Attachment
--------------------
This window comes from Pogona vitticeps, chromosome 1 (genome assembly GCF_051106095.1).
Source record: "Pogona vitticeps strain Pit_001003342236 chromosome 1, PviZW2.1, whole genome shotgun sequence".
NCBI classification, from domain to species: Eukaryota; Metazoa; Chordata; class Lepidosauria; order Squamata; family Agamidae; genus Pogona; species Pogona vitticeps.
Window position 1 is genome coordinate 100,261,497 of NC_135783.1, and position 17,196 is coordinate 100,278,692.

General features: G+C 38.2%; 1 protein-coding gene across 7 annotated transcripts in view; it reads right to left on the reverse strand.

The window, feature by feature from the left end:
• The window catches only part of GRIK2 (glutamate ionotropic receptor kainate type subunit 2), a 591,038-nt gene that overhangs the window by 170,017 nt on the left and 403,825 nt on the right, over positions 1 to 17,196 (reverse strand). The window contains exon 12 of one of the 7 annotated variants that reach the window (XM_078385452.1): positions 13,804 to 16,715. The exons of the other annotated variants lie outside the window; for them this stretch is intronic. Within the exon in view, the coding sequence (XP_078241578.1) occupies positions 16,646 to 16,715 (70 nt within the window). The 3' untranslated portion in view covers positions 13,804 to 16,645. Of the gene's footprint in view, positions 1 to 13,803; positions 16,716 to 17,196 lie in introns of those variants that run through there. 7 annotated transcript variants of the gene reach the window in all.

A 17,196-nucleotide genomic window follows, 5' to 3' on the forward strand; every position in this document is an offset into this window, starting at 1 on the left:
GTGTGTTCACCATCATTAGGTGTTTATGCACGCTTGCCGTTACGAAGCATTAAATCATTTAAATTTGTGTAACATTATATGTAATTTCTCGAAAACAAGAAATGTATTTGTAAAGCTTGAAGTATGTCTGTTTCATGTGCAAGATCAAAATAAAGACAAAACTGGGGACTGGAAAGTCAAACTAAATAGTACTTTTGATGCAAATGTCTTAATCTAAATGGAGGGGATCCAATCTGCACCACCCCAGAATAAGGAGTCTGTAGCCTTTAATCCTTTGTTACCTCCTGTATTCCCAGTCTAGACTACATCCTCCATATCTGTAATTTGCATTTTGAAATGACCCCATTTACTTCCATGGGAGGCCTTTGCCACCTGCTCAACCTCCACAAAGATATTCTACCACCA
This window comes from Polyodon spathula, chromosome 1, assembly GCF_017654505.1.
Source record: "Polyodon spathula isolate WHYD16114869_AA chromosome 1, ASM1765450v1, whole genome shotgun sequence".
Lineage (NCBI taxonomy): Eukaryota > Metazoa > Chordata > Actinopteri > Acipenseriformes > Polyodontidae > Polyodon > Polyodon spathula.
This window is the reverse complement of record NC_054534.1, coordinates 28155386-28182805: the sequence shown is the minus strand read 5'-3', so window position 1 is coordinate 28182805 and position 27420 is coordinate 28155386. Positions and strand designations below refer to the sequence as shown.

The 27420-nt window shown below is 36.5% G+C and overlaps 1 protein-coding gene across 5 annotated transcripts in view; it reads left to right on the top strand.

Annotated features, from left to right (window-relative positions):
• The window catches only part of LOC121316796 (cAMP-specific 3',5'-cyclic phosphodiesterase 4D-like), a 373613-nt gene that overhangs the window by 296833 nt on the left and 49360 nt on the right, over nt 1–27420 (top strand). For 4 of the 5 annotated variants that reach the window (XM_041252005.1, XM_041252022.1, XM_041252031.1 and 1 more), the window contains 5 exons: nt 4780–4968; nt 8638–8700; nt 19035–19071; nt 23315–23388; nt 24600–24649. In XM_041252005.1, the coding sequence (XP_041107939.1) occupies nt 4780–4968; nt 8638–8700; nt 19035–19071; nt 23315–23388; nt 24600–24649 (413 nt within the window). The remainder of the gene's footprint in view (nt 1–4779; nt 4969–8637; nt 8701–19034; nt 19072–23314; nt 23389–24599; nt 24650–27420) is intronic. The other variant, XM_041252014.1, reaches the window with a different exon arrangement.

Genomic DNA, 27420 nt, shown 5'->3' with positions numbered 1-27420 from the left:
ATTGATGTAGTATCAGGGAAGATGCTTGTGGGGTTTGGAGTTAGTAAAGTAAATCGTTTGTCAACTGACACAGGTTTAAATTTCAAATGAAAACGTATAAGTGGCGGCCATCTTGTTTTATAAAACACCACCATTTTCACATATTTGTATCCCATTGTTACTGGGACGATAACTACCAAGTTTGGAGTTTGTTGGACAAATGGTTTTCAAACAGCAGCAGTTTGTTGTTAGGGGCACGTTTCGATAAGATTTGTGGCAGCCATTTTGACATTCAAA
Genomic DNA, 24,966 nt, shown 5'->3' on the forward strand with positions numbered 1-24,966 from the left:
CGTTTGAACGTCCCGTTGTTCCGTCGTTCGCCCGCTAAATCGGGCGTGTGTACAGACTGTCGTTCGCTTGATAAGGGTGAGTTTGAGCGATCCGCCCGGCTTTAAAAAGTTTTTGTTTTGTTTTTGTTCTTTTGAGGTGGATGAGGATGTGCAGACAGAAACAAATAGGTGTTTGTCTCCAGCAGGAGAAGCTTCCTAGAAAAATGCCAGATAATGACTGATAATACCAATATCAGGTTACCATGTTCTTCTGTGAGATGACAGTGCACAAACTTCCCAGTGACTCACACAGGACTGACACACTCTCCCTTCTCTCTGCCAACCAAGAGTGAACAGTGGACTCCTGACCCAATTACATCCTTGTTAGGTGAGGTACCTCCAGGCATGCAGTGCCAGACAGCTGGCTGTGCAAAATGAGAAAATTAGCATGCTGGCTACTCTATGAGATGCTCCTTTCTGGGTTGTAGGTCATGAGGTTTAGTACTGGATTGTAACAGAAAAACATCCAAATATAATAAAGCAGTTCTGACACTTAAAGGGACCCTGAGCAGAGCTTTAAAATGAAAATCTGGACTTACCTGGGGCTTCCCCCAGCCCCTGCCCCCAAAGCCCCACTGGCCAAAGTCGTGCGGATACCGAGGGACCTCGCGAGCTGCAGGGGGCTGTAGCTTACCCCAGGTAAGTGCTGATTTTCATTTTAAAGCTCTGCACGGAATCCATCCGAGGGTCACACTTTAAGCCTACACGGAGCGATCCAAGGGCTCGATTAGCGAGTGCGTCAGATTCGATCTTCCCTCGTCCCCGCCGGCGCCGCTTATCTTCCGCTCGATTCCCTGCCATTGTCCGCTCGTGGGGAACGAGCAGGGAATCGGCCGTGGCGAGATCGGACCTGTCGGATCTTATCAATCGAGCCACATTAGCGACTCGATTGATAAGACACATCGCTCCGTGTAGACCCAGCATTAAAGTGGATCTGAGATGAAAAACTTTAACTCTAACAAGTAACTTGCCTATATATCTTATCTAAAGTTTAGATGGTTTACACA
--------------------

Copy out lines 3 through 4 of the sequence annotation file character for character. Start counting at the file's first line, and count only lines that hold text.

NCBI classification, from domain to species: Eukaryota; Metazoa; Chordata; class Lepidosauria; order Squamata; family Agamidae; genus Pogona; species Pogona vitticeps.
Window position 1 is genome coordinate 100,261,497 of NC_135783.1, and position 17,196 is coordinate 100,278,692.